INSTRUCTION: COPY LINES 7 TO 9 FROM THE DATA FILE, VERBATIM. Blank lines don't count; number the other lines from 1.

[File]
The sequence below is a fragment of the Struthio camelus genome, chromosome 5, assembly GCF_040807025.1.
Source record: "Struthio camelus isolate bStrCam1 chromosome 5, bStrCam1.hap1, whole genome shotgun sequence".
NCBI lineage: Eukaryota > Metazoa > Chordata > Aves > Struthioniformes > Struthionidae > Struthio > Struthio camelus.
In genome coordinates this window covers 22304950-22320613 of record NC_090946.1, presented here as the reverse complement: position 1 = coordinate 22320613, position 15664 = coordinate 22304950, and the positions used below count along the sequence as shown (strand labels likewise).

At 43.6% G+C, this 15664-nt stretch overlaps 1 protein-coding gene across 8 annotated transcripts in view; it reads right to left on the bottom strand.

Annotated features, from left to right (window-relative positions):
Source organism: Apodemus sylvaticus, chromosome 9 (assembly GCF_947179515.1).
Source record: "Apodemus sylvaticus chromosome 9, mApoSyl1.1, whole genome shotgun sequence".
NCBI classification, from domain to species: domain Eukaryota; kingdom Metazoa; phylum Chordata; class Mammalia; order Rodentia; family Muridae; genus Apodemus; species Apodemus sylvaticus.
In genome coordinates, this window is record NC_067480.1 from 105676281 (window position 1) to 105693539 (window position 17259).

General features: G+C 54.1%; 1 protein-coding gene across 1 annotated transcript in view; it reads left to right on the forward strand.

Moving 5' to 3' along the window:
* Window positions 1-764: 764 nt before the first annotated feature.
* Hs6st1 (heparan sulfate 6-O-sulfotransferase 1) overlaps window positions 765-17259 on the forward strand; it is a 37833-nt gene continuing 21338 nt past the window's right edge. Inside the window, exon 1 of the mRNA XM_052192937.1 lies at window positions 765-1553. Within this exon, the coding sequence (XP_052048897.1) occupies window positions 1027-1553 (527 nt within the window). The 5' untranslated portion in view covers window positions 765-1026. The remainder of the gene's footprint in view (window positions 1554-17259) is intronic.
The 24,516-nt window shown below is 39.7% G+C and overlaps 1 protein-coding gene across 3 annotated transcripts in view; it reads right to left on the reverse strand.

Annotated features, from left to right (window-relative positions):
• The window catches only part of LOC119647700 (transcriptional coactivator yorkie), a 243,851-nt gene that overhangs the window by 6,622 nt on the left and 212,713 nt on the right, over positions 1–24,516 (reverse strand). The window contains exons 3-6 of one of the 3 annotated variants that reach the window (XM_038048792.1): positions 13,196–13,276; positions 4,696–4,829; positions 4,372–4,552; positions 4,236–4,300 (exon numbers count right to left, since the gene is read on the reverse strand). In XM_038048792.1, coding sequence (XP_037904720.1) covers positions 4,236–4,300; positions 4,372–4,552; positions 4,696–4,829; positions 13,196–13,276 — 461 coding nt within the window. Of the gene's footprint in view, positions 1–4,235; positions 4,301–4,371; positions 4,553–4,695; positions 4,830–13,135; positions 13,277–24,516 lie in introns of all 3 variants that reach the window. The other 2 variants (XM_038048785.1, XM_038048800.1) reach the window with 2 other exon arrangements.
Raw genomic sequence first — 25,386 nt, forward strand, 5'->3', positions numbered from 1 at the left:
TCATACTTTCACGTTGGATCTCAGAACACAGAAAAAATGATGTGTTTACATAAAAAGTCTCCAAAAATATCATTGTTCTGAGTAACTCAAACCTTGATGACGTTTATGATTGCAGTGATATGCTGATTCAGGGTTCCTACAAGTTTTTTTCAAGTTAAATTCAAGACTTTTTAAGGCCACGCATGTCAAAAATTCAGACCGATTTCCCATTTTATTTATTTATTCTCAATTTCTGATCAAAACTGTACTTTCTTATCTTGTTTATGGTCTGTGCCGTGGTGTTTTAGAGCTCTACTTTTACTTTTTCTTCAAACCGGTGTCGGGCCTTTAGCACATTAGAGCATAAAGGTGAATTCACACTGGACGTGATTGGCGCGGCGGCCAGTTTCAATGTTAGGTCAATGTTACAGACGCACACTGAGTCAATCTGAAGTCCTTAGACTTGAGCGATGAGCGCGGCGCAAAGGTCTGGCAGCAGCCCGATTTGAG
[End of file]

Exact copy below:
Source organism: Apodemus sylvaticus, chromosome 9 (assembly GCF_947179515.1).
Source record: "Apodemus sylvaticus chromosome 9, mApoSyl1.1, whole genome shotgun sequence".
NCBI classification, from domain to species: domain Eukaryota; kingdom Metazoa; phylum Chordata; class Mammalia; order Rodentia; family Muridae; genus Apodemus; species Apodemus sylvaticus.